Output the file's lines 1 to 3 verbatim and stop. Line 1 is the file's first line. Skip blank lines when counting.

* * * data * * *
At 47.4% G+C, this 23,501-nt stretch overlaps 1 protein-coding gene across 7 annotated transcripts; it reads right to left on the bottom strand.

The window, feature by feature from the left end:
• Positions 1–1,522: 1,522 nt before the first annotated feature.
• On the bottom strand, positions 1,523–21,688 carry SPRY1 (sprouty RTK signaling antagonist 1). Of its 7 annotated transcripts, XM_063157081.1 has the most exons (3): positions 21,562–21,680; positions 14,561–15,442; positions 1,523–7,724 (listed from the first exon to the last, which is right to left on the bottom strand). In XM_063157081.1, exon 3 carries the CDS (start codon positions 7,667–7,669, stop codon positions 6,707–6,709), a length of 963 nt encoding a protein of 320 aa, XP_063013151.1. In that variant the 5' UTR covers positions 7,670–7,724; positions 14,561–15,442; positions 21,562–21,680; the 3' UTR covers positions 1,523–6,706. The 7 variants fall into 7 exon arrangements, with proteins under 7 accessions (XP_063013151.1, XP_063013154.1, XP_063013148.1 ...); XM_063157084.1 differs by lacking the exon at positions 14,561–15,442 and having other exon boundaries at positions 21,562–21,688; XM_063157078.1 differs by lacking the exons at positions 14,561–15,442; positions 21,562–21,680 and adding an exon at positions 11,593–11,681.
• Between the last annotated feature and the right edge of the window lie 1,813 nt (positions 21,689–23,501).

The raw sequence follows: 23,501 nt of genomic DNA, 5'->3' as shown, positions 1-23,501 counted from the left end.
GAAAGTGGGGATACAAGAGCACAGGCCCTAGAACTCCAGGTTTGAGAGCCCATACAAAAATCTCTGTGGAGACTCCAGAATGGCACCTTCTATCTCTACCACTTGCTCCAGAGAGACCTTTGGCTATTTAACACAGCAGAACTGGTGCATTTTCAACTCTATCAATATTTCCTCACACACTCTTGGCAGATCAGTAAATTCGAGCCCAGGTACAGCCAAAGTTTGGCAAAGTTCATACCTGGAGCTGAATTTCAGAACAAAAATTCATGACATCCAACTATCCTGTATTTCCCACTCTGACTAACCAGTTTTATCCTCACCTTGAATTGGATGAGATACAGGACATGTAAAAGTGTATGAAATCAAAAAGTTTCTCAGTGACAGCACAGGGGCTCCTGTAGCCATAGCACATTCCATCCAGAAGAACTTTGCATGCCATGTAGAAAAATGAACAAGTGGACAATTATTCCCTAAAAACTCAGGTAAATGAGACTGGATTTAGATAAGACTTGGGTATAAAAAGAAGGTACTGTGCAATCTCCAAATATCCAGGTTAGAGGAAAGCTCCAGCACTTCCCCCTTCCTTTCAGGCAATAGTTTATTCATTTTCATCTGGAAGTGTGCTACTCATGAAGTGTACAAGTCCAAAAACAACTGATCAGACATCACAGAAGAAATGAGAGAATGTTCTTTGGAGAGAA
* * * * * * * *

At 47.4% G+C, this 23,501-nt stretch overlaps 1 protein-coding gene across 7 annotated transcripts; it reads right to left on the bottom strand.

The window, feature by feature from the left end:
• Positions 1–1,522: 1,522 nt before the first annotated feature.